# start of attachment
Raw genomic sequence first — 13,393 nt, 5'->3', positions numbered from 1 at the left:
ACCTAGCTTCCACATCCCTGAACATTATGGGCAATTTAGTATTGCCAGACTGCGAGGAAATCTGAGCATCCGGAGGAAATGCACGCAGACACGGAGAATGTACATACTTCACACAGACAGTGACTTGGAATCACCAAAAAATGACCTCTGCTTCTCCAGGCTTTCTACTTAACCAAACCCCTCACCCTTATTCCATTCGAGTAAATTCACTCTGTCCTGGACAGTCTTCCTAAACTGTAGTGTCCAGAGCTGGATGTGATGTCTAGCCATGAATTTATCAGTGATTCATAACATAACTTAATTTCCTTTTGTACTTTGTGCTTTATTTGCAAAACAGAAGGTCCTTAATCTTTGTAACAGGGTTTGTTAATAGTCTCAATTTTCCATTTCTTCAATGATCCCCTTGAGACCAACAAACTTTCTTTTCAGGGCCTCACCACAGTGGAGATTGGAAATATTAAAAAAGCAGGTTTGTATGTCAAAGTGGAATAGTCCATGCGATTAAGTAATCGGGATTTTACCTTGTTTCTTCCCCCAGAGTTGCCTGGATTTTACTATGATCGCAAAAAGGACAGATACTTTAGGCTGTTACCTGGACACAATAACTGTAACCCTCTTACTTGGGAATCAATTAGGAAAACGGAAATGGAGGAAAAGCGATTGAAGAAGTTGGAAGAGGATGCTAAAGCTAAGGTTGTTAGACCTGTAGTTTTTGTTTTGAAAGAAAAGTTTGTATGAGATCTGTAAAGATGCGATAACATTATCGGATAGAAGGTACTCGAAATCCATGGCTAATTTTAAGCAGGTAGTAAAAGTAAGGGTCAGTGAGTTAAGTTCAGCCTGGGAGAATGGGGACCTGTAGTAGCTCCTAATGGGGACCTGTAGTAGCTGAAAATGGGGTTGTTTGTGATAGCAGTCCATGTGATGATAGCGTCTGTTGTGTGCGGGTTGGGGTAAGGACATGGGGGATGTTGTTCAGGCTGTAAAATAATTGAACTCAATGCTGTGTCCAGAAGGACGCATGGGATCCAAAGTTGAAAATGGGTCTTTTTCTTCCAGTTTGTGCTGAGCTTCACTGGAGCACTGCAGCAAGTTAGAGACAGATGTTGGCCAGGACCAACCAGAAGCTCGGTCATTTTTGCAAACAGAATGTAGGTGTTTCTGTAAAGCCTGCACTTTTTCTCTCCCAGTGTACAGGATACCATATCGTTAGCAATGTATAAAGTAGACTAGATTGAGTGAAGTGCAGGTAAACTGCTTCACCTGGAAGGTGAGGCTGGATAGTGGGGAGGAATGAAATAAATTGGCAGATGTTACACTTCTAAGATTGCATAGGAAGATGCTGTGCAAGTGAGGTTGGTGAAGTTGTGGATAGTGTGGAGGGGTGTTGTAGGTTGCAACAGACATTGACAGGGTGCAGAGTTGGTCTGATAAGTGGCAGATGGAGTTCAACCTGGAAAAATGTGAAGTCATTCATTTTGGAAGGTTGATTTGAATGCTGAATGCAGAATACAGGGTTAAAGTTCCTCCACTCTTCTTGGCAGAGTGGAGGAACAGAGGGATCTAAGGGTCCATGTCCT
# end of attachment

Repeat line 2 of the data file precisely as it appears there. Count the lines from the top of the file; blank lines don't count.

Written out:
ACCTAGCTTCCACATCCCTGAACATTATGGGCAATTTAGTATTGCCAGACTGCGAGGAAATCTGAGCATCCGGAGGAAATGCACGCAGACACGGAGAATGTACATACTTCACACAGACAGTGACTTGGAATCACCAAAAAATGACCTCTGCTTCTCCAGGCTTTCTACTTAACCAAACCCCTCACCCTTATTCCATTCGAGTAAATTCACTCTGTCCTGGACAGTCTTCCTAAACTGTAGTGTCCAGAGCTGGATGTGATGTCTAGCCATGAATTTATCAGTGATTCATAACATAACTTAATTTCCTTTTGTACTTTGTGCTTTATTTGCAAAACAGAAGGTCCTTAATCTTTGTAACAGGGTTTGTTAATAGTCTCAATTTTCCATTTCTTCAATGATCCCCTTGAGACCAACAAACTTTCTTTTCAGGGCCTCACCACAGTGGAGATTGGAAATATTAAAAAAGCAGGTTTGTATGTCAAAGTGGAATAGTCCATGCGATTAAGTAATCGGGATTTTACCTTGTTTCTTCCCCCAGAGTTGCCTGGATTTTACTATGATCGCAAAAAGGACAGATACTTTAGGCTGTTACCTGGACACAATAACTGTAACCCTCTTACTTGGGAATCAATTAGGAAAACGGAAATGGAGGAAAAGCGATTGAAGAAGTTGGAAGAGGATGCTAAAGCTAAGGTTGTTAGACCTGTAGTTTTTGTTTTGAAAGAAAAGTTTGTATGAGATCTGTAAAGATGCGATAACATTATCGGATAGAAGGTACTCGAAATCCATGGCTAATTTTAAGCAGGTAGTAAAAGTAAGGGTCAGTGAGTTAAGTTCAGCCTGGGAGAATGGGGACCTGTAGTAGCTCCTAATGGGGACCTGTAGTAGCTGAAAATGGGGTTGTTTGTGATAGCAGTCCATGTGATGATAGCGTCTGTTGTGTGCGGGTTGGGGTAAGGACATGGGGGATGTTGTTCAGGCTGTAAAATAATTGAACTCAATGCTGTGTCCAGAAGGACGCATGGGATCCAAAGTTGAAAATGGGTCTTTTTCTTCCAGTTTGTGCTGAGCTTCACTGGAGCACTGCAGCAAGTTAGAGACAGATGTTGGCCAGGACCAACCAGAAGCTCGGTCATTTTTGCAAACAGAATGTAGGTGTTTCTGTAAAGCCTGCACTTTTTCTCTCCCAGTGTACAGGATACCATATCGTTAGCAATGTATAAAGTAGACTAGATTGAGTGAAGTGCAGGTAAACTGCTTCACCTGGAAGGTGAGGCTGGATAGTGGGGAGGAATGAAATAAATTGGCAGATGTTACACTTCTAAGATTGCATAGGAAGATGCTGTGCAAGTGAGGTTGGTGAAGTTGTGGATAGTGTGGAGGGGTGTTGTAGGTTGCAACAGACATTGACAGGGTGCAGAGTTGGTCTGATAAGTGGCAGATGGAGTTCAACCTGGAAAAATGTGAAGTCATTCATTTTGGAAGGTTGATTTGAATGCTGAATGCAGAATACAGGGTTAAAGTTCCTCCACTCTTCTTGGCAGAGTGGAGGAACAGAGGGATCTAAGGGTCCATGTCCT